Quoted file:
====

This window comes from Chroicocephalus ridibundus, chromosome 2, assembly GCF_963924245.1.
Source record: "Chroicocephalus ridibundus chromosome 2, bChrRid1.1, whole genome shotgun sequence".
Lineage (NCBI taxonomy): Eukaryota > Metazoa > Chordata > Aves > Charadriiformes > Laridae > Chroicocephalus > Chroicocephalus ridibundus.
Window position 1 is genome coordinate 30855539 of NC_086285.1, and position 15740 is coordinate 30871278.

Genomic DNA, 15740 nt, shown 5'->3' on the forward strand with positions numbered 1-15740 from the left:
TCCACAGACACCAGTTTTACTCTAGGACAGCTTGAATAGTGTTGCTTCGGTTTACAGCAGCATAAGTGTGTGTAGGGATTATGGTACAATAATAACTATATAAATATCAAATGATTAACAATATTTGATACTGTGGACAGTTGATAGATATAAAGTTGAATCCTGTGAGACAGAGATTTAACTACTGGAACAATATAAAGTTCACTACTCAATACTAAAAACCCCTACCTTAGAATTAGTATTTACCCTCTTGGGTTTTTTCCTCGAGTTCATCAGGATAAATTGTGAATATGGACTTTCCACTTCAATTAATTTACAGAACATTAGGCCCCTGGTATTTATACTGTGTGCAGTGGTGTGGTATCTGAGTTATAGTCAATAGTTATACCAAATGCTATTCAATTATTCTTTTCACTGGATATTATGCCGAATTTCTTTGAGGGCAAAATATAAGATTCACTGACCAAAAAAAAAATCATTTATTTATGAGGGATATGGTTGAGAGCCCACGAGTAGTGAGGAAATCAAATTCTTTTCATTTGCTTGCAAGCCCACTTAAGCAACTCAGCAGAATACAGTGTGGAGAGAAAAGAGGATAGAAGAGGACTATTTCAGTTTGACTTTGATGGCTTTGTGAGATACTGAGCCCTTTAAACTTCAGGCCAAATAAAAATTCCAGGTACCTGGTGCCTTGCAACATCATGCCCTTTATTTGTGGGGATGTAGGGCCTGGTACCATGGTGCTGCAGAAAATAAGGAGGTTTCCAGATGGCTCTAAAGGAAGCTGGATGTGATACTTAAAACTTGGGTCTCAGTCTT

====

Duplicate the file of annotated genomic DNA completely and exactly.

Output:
This window comes from Chroicocephalus ridibundus, chromosome 2, assembly GCF_963924245.1.
Source record: "Chroicocephalus ridibundus chromosome 2, bChrRid1.1, whole genome shotgun sequence".
Lineage (NCBI taxonomy): Eukaryota > Metazoa > Chordata > Aves > Charadriiformes > Laridae > Chroicocephalus > Chroicocephalus ridibundus.
Window position 1 is genome coordinate 30855539 of NC_086285.1, and position 15740 is coordinate 30871278.

Genomic DNA, 15740 nt, shown 5'->3' on the forward strand with positions numbered 1-15740 from the left:
TCCACAGACACCAGTTTTACTCTAGGACAGCTTGAATAGTGTTGCTTCGGTTTACAGCAGCATAAGTGTGTGTAGGGATTATGGTACAATAATAACTATATAAATATCAAATGATTAACAATATTTGATACTGTGGACAGTTGATAGATATAAAGTTGAATCCTGTGAGACAGAGATTTAACTACTGGAACAATATAAAGTTCACTACTCAATACTAAAAACCCCTACCTTAGAATTAGTATTTACCCTCTTGGGTTTTTTCCTCGAGTTCATCAGGATAAATTGTGAATATGGACTTTCCACTTCAATTAATTTACAGAACATTAGGCCCCTGGTATTTATACTGTGTGCAGTGGTGTGGTATCTGAGTTATAGTCAATAGTTATACCAAATGCTATTCAATTATTCTTTTCACTGGATATTATGCCGAATTTCTTTGAGGGCAAAATATAAGATTCACTGACCAAAAAAAAAATCATTTATTTATGAGGGATATGGTTGAGAGCCCACGAGTAGTGAGGAAATCAAATTCTTTTCATTTGCTTGCAAGCCCACTTAAGCAACTCAGCAGAATACAGTGTGGAGAGAAAAGAGGATAGAAGAGGACTATTTCAGTTTGACTTTGATGGCTTTGTGAGATACTGAGCCCTTTAAACTTCAGGCCAAATAAAAATTCCAGGTACCTGGTGCCTTGCAACATCATGCCCTTTATTTGTGGGGATGTAGGGCCTGGTACCATGGTGCTGCAGAAAATAAGGAGGTTTCCAGATGGCTCTAAAGGAAGCTGGATGTGATACTTAAAACTTGGGTCTCAGTCTT